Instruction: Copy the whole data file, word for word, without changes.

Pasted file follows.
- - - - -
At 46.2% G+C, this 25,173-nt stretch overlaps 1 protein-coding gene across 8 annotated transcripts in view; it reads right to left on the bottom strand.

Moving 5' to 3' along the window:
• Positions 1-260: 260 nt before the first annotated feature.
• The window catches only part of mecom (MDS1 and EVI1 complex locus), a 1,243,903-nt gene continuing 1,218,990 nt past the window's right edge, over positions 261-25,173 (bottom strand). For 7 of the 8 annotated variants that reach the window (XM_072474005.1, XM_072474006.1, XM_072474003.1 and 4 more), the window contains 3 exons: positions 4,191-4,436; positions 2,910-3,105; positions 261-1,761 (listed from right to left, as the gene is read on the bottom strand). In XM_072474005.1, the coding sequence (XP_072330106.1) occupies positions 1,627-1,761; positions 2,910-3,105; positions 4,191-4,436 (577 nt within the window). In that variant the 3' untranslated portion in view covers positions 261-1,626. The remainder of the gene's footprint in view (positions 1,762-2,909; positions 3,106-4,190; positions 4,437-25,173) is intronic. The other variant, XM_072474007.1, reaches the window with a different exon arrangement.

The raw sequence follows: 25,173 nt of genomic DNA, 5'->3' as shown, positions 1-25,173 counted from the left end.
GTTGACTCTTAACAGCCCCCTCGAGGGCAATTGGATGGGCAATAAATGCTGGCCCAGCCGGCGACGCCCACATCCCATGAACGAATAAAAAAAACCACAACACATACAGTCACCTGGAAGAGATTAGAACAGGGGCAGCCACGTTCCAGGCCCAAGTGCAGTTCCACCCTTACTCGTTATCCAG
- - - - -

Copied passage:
At 46.2% G+C, this 25,173-nt stretch overlaps 1 protein-coding gene across 8 annotated transcripts in view; it reads right to left on the bottom strand.

Moving 5' to 3' along the window:
• Positions 1-260: 260 nt before the first annotated feature.
• The window catches only part of mecom (MDS1 and EVI1 complex locus), a 1,243,903-nt gene continuing 1,218,990 nt past the window's right edge, over positions 261-25,173 (bottom strand). For 7 of the 8 annotated variants that reach the window (XM_072474005.1, XM_072474006.1, XM_072474003.1 and 4 more), the window contains 3 exons: positions 4,191-4,436; positions 2,910-3,105; positions 261-1,761 (listed from right to left, as the gene is read on the bottom strand). In XM_072474005.1, the coding sequence (XP_072330106.1) occupies positions 1,627-1,761; positions 2,910-3,105; positions 4,191-4,436 (577 nt within the window). In that variant the 3' untranslated portion in view covers positions 261-1,626. The remainder of the gene's footprint in view (positions 1,762-2,909; positions 3,106-4,190; positions 4,437-25,173) is intronic. The other variant, XM_072474007.1, reaches the window with a different exon arrangement.

The raw sequence follows: 25,173 nt of genomic DNA, 5'->3' as shown, positions 1-25,173 counted from the left end.
GTTGACTCTTAACAGCCCCCTCGAGGGCAATTGGATGGGCAATAAATGCTGGCCCAGCCGGCGACGCCCACATCCCATGAACGAATAAAAAAAACCACAACACATACAGTCACCTGGAAGAGATTAGAACAGGGGCAGCCACGTTCCAGGCCCAAGTGCAGTTCCACCCTTACTCGTTATCCAG